By: Melissa Proctor, Polsinelli PC
The Trans Pacific Partnership agreement (“TPP”), the largest regional free trade and investment agreement that has ever been negotiated, was recently signed by the United States and eleven other countries in the Asia Pacific region (i.e., Australia, Brunei, Canada, Chile, Japan, Malaysia, Mexico, New Zealand, Peru, Singapore, and, Vietnam.). The signatory countries will now have a maximum period of two (2) years in which to implement the TPP into their respective local laws. What does this mean for Arizona retailers, distributors, and manufacturers? For starters, the TPP will eliminate import tariffs on more than 18,000 goods, many of which are currently subject to high duty rates. Thus, U.S. companies will enjoy significant duty-savings opportunities on imports of qualifying goods into the United States, and U.S. exporters will likely find their goods in greater demand by foreign buyers located in TPP countries. The Obama Administration has also touted the TPP as a means for supporting higher paying jobs in the United States, growing the U.S. economy, and countering China’s economic expansion.
With respect to the implementation of the TPP in the United States, President Obama notified Congress of his intent to enter the TPP, and signed the agreement with the other signatory countries on February 4, 2016. On November 17, 2015, the U.S. International Trade Commission (“ITC”) announced its intent to commence an investigation on the likely economic impact of the TPP on the United States—such investigations are a routine part of the international agreement implementation process. The ITC’s impact analysis report is expected to be released in mid-May 2016, and it is unlikely that Congress will vote on any implementing legislation until after that report has been released. In light of the upcoming Presidential election at the end of 2016, there will likely be additional delays in the TPP’s implementation. Even after its implementation, the agreement will enter into force only after at least six of the signatory companies (that represent a minimum of 85% of the GDP of all of the participants) have implemented the agreement into their local laws. Thus, the TPP may not go into force until sometime in 2017 or later.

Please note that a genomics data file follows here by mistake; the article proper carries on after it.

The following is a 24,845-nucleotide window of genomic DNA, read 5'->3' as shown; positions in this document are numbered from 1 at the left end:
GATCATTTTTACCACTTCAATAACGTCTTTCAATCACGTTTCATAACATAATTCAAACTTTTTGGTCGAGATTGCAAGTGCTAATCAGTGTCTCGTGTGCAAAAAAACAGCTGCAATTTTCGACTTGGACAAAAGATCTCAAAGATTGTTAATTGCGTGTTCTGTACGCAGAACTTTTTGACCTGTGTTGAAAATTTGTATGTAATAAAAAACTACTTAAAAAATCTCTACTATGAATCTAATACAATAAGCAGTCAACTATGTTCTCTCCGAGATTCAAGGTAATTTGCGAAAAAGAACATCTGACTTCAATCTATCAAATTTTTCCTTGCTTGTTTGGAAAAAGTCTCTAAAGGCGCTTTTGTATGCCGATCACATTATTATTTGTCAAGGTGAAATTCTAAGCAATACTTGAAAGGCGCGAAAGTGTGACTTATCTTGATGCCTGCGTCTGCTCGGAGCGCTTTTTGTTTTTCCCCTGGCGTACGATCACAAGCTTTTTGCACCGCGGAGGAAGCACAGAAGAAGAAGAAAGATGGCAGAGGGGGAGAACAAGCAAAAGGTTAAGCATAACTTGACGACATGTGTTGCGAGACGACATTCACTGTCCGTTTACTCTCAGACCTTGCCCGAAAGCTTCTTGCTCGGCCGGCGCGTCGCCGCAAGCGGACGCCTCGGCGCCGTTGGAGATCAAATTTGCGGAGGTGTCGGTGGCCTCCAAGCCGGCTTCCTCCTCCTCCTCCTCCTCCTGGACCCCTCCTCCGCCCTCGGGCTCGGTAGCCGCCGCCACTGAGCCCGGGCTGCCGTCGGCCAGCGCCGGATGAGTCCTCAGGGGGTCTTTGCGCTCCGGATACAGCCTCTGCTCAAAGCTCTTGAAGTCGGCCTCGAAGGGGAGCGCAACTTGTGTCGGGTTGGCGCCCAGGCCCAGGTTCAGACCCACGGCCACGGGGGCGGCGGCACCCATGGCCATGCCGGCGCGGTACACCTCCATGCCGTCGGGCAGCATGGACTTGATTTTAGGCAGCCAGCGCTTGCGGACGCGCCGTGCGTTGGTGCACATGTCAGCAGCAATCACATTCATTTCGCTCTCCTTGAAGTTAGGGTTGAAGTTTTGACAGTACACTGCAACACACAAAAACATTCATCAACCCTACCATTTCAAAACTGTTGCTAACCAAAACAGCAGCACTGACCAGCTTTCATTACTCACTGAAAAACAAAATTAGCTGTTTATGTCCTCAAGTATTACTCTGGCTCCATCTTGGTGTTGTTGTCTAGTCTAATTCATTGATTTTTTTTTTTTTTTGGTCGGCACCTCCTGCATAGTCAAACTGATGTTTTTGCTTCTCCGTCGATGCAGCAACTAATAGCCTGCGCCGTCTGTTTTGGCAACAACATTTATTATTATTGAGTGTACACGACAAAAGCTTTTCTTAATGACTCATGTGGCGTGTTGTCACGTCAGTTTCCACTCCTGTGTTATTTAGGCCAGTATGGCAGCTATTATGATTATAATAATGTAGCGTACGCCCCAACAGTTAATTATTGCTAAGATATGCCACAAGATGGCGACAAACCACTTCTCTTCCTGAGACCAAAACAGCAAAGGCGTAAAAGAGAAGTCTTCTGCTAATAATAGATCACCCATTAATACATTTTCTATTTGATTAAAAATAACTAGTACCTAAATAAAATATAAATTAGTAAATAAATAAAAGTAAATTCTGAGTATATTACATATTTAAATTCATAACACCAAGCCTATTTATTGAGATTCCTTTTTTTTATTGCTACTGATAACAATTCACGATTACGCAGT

As noted above, duties on a wide array of products will be eliminated under the TPP; however, only goods that are considered “originating” in a TPP member country will be afforded preferential tariff treatment. Part 2 of this article, which will be published shortly, will discuss the mechanics of utilizing the TPP, including qualifying goods for TPP treatment, exceptions to the TPP’s rules of origin, satisfying the TPP’s direct shipment rule, the requirements for preparing valid certifications supporting TPP claims, and record retention requirements. Although it is still too early to predict with any certainty when the agreement will actually go into effect, it is a good idea for Arizona companies to begin thinking about the potential impact of the TPP on their operations, its likely impact on the sourcing decisions of their customers (both foreign and domestic), and how the TPP may be used for greater duty and cost savings in the future.
Melissa Proctor is a Shareholder with Polsinelli, P.C. who has significant experience in the customs laws and regulations, export controls, economic sanctions, and international trade. She may be reached at (602) 650-2002 or via e-mail at firstname.lastname@example.org.